Build your own patient monitor with a Raspberry Pi

Hardware components:
ProtoCentral HealthyPi HAT for Raspberry Pi
× 1
Pi 3 02
Raspberry Pi 3 Model B
× 1
13733 01
Raspberry Pi Touch Display
× 1
Software apps and online services:
Atmel Studio 7

Build your own patient monitor with a Raspberry Pi


Raspberry Pi boards are used in many applications like Media streamer, Arcade machine, Tablet computer, Home automation, many more. And now Raspberry Pi can be used as patient monitor with the help of ProtoCentral's Healthy Pi Hat. This patient monitor is portable and efficient in monitoring ECG, Heart Rate, SPO2, Respiration, Temperature and Blood Pressure of a patient. This project shows how to use Raspberry Pi Board along with the ProtoCentral's Healthy PI Hat to change into Patient Monitor.

Hardware Specifications

The HAT uses the Atmel’s SAMD21 processor which collects the ECG and SPO2 data from ADS1292R and AFE4490 respectively and update the data to Raspberry Pi via UART interface. The SAMD21G18A is a 32-bit ARM cortex-M0+ microcontroller with max CPU speed of 48Mhz. It got a SRAM 0f 32KB and Flash 256KB. It runs with a 1.6-3.6V supply.

How To Get Started:

The board is pre-loaded with the firmware which works stand alone with the Rpi with fewer setup. However you will need some software. Here's what we're using:

  • Atmel Studio 7

Please note that Atmel Studio 7 does not support Mac and Linux . This is the IDE software that can do step & memory debugging and its only for Windows. Also you have to make an account on Atmel's site. The IDE can be downloaded from Atmel Studio's Official Website.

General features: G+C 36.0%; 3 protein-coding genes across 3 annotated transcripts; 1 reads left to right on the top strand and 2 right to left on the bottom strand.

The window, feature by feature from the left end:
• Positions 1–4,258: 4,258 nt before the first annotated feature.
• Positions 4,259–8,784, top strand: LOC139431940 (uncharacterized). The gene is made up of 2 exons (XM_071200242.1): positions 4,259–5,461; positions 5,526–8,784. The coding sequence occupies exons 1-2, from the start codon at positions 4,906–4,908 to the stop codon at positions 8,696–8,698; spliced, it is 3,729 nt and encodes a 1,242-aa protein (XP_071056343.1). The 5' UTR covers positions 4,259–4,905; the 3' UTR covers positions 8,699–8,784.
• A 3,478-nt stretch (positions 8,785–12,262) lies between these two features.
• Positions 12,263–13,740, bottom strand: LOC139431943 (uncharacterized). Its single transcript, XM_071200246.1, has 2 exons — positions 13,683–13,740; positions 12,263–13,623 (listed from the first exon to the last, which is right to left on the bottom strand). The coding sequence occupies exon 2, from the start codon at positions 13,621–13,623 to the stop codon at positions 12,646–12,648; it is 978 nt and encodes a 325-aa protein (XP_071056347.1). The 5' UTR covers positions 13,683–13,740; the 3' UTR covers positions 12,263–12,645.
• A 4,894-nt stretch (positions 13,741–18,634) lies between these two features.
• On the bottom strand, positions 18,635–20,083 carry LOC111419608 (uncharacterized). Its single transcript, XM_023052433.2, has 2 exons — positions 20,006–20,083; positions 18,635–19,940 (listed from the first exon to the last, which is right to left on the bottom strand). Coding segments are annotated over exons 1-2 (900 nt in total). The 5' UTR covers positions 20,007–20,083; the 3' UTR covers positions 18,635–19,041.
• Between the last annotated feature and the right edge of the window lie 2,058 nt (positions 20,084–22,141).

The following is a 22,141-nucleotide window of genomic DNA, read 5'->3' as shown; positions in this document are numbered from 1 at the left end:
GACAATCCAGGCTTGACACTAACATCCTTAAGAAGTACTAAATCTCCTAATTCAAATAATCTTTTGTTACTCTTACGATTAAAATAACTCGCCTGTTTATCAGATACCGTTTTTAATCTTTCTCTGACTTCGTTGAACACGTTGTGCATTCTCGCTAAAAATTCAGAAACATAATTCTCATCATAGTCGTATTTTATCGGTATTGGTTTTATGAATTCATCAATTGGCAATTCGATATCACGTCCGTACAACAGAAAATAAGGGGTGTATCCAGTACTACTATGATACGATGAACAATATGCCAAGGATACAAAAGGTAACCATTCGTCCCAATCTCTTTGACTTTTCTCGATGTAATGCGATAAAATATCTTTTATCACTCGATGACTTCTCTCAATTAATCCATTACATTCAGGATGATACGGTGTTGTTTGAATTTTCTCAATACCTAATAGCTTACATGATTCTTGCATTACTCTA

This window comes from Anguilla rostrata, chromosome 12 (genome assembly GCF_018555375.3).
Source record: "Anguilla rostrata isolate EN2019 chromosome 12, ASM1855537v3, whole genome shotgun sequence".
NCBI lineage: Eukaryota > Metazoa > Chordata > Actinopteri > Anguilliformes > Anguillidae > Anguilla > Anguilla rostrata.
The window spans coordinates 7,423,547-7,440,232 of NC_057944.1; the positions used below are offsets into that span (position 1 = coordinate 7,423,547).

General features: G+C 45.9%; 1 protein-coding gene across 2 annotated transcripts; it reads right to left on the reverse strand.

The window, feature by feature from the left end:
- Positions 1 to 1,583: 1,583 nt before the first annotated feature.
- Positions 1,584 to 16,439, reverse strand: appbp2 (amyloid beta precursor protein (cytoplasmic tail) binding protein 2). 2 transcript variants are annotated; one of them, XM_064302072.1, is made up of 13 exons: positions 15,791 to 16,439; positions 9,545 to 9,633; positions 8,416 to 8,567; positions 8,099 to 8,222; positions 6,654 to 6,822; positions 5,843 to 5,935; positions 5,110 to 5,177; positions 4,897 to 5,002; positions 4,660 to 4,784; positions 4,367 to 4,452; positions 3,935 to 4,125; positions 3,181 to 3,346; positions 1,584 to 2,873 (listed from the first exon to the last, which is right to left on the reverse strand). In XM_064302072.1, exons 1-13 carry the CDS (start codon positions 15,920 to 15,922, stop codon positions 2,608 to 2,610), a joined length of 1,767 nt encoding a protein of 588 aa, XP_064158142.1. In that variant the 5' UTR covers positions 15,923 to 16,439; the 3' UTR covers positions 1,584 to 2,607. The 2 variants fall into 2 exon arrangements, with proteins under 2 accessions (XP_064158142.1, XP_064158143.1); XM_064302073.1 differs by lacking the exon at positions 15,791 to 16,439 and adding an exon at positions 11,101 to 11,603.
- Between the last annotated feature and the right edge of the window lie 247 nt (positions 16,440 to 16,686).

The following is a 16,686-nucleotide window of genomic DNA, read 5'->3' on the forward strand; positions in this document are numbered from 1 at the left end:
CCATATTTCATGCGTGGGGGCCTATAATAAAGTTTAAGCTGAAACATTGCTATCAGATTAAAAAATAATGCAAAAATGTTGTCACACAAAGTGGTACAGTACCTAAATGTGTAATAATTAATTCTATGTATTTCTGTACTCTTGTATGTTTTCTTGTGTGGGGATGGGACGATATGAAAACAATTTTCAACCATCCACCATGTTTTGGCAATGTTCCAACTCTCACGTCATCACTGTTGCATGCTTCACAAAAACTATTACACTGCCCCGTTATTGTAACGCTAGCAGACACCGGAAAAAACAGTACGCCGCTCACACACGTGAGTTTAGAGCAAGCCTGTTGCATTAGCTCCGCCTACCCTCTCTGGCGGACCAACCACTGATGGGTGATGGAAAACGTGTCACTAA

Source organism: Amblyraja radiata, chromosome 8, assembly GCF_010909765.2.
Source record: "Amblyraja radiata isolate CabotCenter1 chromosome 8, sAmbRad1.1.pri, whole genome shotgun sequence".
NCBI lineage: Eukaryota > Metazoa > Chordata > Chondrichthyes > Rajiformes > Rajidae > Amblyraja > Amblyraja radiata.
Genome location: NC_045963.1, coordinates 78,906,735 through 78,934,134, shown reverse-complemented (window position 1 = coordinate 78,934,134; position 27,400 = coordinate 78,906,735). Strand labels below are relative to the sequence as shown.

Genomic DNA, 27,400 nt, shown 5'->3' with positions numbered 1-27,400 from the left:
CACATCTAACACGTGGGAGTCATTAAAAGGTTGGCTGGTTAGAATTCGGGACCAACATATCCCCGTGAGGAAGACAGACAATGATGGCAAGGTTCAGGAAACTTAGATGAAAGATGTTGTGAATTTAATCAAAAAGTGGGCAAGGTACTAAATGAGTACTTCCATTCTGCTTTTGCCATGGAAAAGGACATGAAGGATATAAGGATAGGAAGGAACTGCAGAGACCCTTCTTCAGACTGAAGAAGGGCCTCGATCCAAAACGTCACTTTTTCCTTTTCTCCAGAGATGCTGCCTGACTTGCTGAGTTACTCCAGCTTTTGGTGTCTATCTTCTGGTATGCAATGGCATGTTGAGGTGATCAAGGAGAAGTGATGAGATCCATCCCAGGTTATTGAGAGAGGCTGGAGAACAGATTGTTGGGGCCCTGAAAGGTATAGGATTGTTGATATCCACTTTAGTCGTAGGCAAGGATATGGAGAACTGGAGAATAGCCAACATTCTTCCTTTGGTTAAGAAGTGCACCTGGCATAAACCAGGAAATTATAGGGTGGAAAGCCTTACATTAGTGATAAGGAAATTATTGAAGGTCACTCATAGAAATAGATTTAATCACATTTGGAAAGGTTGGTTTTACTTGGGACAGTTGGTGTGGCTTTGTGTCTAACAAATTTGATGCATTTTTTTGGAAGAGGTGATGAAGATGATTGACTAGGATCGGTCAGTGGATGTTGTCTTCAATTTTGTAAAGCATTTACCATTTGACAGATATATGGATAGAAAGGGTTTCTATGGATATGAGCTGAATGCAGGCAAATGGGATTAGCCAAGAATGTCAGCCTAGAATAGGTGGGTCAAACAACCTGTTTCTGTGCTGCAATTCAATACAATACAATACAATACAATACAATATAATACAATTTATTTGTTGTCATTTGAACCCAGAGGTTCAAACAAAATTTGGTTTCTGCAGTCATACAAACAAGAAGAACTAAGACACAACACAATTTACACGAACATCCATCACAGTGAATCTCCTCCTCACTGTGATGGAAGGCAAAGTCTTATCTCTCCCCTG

Let's Go

Load the Healthy Pi Source Code

Step 1 : Start by launching Atmel Studio 7.

Step 2 : Open the Project [navigate the path where the project is saved].

Step 3 : You'll see the following, where the sketch is in a window, you can edit the code here if you like.


You need a debugger to load the code into the SAMD21G18A. Atmel-ICE will help get from here

Step 1 : Set Up and Check Interface

Step 2 : Identify Interface

  • OK now you have your debugger plugged in, its good to check that it works, select Device Programming.
  • Programming window will be open.
  • Select the programmer from the drop down box. Select interface as “SWD”. Click on “Apply”.
  • Now read the Power and Device ID. If you are able to read the Device ID then the interface is fine.

Step 3 : Build & Start Debugging

Ok close out the modal programming window and build the program. If there are no error, then your build will be successful.

Step 4 : Run & Upload

  • You will see a window appearing to select a debugging tool. Select the tool and interface.
  • Once done, go back and Re-run Program without debugging.
  • Now you are ready with the Healthy Pi Hat.

patient monitor with a Raspberry Pi

Read More: Build your own patient monitor with a Raspberry Pi

About The Author

Ibrar Ayyub

I am an experienced technical writer holding a Master's degree in computer science from BZU Multan, Pakistan University. With a background spanning various industries, particularly in home automation and engineering, I have honed my skills in crafting clear and concise content. Proficient in leveraging infographics and diagrams, I strive to simplify complex concepts for readers. My strength lies in thorough research and presenting information in a structured and logical format.

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